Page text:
A San Diego federal judge ruled on Wednesday that a California law banning possession of a baton or billy club is constitutional, noting the prohibition’s longstanding nature of being on the books for more than a century.
The decision is the latest from U.S. District Court Judge Roger Benitez, who has been given jurisdiction over several cases filed in recent years challenging the state’s strict laws regulating weapons. All but this lawsuit have involved firearms.
The lawsuit, filed in 2019, takes aim at California’s law making it illegal to possess an “instrument or weapon of the kind commonly known as a billy.”
While the law doesn’t explicitly define a billy, courts have determined it to be any kind of stick, bat or baton that is intended to be used as a weapon. For instance, a baseball bat at a Little League game would not be deemed illegal, but it could be at a riot, or “in circumstances where possession demonstrates an immediate atmosphere of danger,” according to a previous court ruling.
The suit was filed by a pair of military veterans who argued they wanted to own batons for self-defense and that their inability to do so under state law violated their Second Amendment right to bear arms.
In his 29-page order, Benitez upheld the ban — but somewhat reticently.
In analyzing the case — based on dueling motions for summary judgement by the veterans and the state attorney general — Benitez said he was bound by legal precedent to first consider whether the law in question is deemed longstanding.
It is, the judge concluded. Benitez noted the law has been around since 1917 in California, and even longer in some states.
“Because the 104-year-old state law qualifies as ‘longstanding,’ it is a permissible restriction on a dangerous, but less-than-lethal, unusual weapon,” Benitez ruled.
Under 9th U.S. Circuit Court of Appeals precedent for deciding Second Amendment cases, the analysis ends there, Benitez said.
But the judge also identified several gray areas in the law.
What qualifies as longstanding in this sense “lies in an area where maps are yet to be drawn,” he wrote.
He also expressed discomfort with having to end his constitutional analysis at the first step.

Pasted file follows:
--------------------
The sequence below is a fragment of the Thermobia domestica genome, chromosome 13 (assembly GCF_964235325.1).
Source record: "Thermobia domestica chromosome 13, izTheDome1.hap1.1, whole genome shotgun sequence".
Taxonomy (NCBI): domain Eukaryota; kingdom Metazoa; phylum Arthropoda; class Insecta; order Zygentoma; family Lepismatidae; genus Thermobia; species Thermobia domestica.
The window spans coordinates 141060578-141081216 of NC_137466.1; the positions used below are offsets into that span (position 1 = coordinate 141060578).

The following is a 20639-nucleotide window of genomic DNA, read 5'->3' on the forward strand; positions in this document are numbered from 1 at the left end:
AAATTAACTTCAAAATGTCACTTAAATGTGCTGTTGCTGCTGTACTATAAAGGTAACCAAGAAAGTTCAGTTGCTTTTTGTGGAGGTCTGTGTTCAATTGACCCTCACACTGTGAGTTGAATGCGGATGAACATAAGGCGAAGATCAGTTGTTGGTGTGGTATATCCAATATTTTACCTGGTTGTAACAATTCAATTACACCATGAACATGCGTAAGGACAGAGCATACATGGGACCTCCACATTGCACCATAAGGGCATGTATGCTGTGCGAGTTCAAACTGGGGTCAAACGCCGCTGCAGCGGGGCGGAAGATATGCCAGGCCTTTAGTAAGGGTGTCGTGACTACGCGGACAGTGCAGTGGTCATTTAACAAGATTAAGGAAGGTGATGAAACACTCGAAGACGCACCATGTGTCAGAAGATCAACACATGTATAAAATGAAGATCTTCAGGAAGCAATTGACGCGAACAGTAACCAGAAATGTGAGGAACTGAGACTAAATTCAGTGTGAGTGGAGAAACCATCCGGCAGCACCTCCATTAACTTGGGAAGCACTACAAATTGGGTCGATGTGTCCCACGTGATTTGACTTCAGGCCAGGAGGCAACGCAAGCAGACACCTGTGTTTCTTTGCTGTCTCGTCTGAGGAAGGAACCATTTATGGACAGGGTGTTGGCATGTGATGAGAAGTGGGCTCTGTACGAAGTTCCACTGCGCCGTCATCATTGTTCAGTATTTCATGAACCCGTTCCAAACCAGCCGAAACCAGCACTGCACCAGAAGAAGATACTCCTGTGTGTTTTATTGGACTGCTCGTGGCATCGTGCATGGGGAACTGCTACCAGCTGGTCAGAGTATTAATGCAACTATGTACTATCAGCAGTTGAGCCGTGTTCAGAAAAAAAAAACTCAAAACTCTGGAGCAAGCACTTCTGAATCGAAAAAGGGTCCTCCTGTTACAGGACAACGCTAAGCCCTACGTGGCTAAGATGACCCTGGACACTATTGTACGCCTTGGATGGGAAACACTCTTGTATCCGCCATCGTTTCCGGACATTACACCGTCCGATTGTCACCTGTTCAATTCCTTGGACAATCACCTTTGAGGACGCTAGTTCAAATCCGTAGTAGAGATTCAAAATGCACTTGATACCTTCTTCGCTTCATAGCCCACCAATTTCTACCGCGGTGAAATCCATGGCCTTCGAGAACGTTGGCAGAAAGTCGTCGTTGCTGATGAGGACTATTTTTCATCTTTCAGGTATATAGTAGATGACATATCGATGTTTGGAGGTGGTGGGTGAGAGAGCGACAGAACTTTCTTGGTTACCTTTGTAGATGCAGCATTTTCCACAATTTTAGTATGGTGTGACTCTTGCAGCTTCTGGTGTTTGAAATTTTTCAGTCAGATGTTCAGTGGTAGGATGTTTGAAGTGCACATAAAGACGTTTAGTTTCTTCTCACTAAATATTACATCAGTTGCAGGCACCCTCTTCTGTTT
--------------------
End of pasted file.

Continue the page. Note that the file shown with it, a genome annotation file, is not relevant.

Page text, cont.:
“Why should a longstanding regulation be kept permanently beyond the reach of constitutional review?” he wrote. By continuing to uphold firearm restrictions without further analysis, “a longstanding firearm restriction may be left stuck in the past, only because it has not been challenged before the present.”
And he chided both parties for what he called a lack of evidence on whether the billy is considered commonly owned — a threshold question in many Second Amendment cases.
If the analysis hadn’t been cut short by controlling precedent, “the lack of evidence would probably have changed the outcome,” he wrote in a nearly page-long footnote. “The plaintiffs do not have to shoulder the burden of proving that they are entitled to enjoy Second Amendment rights. The command of the Amendment is that the right to keep and bear arms ‘shall not be infringed.'”
He continued: “Of course, whether this Court agrees or not, it is bound to follow binding precedent.”
While this ruling ultimately did not overturn the law, his expansive view of the Second Amendment echoes other rulings that have upended California’s stringent gun-regulation scheme.
In 2019, he overturned a ban on gun magazines that hold more than 10 bullets. In 2020, he blocked a voter-approved law requiring background checks for ammunition purchases. And this summer, he deemed the state’s ban on assault weapons unconstitutional, famously comparing an AR-15 rifle to a Swiss Army knife.
He name-checked those decisions in this ruling when considering whether a law was longstanding, noting the three gun-related laws were modern restrictions “with no historical pedigrees.”
All three cases are being appealed.
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